The Spiral Staircase (1975)





Critic Consensus: No consensus yet.

Movie Info

This made-for-television remake of a taut thriller from 1946 concerns a small-town psycho stalking disabled female victims, whom he shoots with a silencer pistol. His next intended prey is a poor young woman who cannot speak. ~ Sandra Brennan, Rovi
Horror , Mystery & Suspense
Directed By:
In Theaters:


Jacqueline Bisset
as Helen Mallory
Christopher Plummer
as Prof. Sherman
Heather Lowe
as Blind Girl
Sheila Brennan
as Mrs. Oates
Mildred Dunnock
as Mrs. Sherman
Ronald Radd
as Oates
John Ronane
as Dr. Rawley
Sam Wanamaker
as Lt. Fields
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Critic Reviews for The Spiral Staircase

All Critics (3)

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October 8, 2005
Fantastica Daily

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July 17, 2005

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Full Review… | June 5, 2001

Audience Reviews for The Spiral Staircase


[size=5][b]The Spiral Staircase[/b][/size] Directed by: Peter Collinson [img][/img] I haven't seen the original, I just saw the tape lying around and thought it looked decent, it wasn't till I was already watching this I found out it was a remake. Anyhow, it makes me curious to see the original. This film has a lot of elements of a good film, classic (if overdone) story, great sets, above average cast, good visual style, etc. However, the movie has very little atmosphere beyond the visuals, and absolutely no suspense at all. None. The last few minutes have a little bit of 'Huh, I wonder how this is gonna turn out', but that's as much as it goes. It just never builds it. I attribute it mostly to poor directing, although I can't put my finger on what it's missing. I really liked the sets on this movie, and the visual style is really pretty strong. This has all the makings of a good movie and just doesn't come thorugh. I wonder if the original does? [size=4][i]5.0[/i][/size] [size=5][b]Power[/b][/size] Directed by: Sidney Lumet [img][/img] I had high hopes for this movie about politics, especially after seeing Lumet's wonderful film from a few years earlier, "The Verdict", and of course much earlier, "12 Angry Men". If he did for electoral politics what he did for the courtroom process, this would be a spectacular film. doesn't live up to it's potential. It's far from a bad film, and it does a fair job representing the world of political campaigns and consultants and such, but it unfortunately doesn't do what most of the best films about such things do, it doesn't focus on characters beyond the topic at hand. The Verdict is a great film not because it's a great courtroom drama, it's a great courtroom drama because it's a great film. This one gets it backwards. It's much better then most films on politics, such as the abyssmal "The Contender," which is laughable to anybody who really follows or works in politics, most of the things that happen in the film are at least plausable and fairly realistic. It does give way to unearned and misplaced sentimentality right before the end of the film, but pulls back somewhat in the final few minutes, which just made me wonder why it had to go there in the first place. Still, while the rest of it is good on the surface, (good acting, decent script, good directing style) it never has enough character development to really make an impact. Gene Hackman, playing a political consultant who's the more ideolistic teacher of the now totally cynical Richard Gere, is the only character in the film that doesn't seem like a stereotype. I enjoyed this mostly because it's one of the few political films that understands politics at all, and, for the most part, doesn't condencendingly judge them from above. That said, this limits it to being a good political film. If it had been a good film first, it might have been a great political film. Instead, it languishes in the never ending sea of decent-but-unremarkable films that miss the mark. [size=4][i]6.5[/i][/size]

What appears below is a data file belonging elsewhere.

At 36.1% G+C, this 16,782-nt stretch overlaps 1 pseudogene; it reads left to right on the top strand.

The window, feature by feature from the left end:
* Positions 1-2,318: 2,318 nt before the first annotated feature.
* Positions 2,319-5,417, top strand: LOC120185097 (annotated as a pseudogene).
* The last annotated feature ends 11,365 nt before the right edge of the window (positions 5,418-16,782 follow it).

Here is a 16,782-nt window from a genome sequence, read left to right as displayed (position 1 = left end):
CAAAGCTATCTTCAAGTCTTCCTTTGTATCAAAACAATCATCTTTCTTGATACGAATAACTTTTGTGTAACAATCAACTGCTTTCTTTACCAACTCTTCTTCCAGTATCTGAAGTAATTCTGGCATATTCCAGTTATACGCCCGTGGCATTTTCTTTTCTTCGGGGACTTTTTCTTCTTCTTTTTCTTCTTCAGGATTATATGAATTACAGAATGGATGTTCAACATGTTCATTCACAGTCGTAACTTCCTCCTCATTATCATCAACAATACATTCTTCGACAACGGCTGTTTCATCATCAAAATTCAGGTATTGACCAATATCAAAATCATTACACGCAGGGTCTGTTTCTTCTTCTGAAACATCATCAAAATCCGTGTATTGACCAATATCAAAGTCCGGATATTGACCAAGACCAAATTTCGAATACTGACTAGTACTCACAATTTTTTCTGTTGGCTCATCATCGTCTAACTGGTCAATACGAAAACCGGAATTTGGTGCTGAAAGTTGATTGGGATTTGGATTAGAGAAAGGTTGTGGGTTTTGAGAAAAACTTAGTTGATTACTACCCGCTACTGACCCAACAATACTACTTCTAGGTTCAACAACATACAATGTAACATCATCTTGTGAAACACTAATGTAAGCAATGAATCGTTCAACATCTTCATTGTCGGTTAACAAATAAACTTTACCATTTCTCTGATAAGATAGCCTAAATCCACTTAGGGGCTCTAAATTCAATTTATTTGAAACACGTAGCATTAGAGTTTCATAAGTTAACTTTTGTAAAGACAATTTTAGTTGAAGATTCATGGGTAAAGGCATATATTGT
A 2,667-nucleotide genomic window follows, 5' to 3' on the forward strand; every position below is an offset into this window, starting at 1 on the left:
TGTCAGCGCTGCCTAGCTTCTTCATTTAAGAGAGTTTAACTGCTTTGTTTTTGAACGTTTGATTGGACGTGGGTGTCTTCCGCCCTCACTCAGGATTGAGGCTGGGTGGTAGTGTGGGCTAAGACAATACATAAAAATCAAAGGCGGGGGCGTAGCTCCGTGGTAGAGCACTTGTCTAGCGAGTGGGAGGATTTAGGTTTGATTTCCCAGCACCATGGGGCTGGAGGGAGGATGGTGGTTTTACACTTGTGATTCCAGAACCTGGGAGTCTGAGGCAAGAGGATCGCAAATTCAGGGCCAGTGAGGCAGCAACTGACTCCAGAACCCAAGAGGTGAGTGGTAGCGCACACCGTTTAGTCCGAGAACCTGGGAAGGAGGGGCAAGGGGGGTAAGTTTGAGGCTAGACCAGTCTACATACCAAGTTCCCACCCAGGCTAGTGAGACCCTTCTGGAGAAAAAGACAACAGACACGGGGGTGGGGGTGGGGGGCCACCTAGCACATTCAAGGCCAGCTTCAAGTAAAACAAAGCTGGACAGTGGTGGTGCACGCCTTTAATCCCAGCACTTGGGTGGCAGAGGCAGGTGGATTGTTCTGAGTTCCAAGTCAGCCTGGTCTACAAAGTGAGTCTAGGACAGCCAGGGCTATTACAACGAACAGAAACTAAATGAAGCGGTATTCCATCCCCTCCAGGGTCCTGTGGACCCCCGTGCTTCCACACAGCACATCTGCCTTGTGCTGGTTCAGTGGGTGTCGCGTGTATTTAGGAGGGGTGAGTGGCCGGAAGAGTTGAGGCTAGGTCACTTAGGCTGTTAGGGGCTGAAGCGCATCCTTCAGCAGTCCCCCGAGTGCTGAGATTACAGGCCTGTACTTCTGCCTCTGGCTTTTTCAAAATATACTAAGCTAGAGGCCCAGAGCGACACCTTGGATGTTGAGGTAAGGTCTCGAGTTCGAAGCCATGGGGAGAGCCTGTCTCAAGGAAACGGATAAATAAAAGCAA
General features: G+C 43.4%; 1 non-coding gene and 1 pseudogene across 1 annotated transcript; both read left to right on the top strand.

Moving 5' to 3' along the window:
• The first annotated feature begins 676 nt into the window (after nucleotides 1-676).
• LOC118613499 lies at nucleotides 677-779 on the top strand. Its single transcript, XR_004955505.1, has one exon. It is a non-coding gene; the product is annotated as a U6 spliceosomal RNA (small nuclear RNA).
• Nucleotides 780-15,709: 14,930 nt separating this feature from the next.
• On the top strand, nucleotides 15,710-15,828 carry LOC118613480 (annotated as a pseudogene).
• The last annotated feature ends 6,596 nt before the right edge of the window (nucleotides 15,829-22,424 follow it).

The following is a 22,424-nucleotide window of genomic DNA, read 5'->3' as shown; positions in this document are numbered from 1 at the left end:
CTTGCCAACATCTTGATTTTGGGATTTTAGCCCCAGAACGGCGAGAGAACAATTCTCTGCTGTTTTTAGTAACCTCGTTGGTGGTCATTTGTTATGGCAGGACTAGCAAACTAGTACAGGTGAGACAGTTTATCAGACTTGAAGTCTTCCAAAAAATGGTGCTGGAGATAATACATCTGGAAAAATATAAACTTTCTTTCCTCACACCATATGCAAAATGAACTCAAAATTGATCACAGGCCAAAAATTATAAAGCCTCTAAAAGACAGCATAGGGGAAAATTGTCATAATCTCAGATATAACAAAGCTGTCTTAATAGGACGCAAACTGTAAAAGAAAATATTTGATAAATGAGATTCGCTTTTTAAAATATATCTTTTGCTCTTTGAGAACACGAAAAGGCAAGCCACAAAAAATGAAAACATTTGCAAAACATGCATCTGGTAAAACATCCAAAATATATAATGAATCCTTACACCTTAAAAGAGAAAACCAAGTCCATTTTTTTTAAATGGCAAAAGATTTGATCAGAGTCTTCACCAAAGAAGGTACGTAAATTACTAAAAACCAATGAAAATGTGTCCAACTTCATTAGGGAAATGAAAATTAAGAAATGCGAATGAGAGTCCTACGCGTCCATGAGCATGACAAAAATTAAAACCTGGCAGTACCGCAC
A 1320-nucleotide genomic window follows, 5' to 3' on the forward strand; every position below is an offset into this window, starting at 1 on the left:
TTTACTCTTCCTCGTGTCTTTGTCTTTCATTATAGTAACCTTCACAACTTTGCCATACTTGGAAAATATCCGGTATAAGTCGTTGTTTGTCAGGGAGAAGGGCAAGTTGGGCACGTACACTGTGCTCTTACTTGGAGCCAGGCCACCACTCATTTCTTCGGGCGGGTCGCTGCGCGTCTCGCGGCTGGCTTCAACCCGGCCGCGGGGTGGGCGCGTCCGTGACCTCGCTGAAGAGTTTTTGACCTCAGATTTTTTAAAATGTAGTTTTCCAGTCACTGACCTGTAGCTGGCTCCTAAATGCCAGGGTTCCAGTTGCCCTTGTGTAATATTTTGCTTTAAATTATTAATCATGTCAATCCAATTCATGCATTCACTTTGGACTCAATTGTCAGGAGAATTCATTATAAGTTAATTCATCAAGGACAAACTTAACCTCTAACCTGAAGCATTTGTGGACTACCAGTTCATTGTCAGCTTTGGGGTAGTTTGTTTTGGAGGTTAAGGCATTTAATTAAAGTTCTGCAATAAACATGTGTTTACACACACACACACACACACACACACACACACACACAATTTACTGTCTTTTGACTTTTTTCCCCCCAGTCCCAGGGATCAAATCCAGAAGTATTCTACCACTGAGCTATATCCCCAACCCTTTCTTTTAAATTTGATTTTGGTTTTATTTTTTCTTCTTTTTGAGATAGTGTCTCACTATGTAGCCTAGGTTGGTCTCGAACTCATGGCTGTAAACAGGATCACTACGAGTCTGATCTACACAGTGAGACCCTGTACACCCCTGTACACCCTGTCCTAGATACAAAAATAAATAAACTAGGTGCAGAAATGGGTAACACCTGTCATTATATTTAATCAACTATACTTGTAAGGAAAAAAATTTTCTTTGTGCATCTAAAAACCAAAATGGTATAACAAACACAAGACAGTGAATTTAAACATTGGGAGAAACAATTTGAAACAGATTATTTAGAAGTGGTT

Cliff Smith
Cliff Smith

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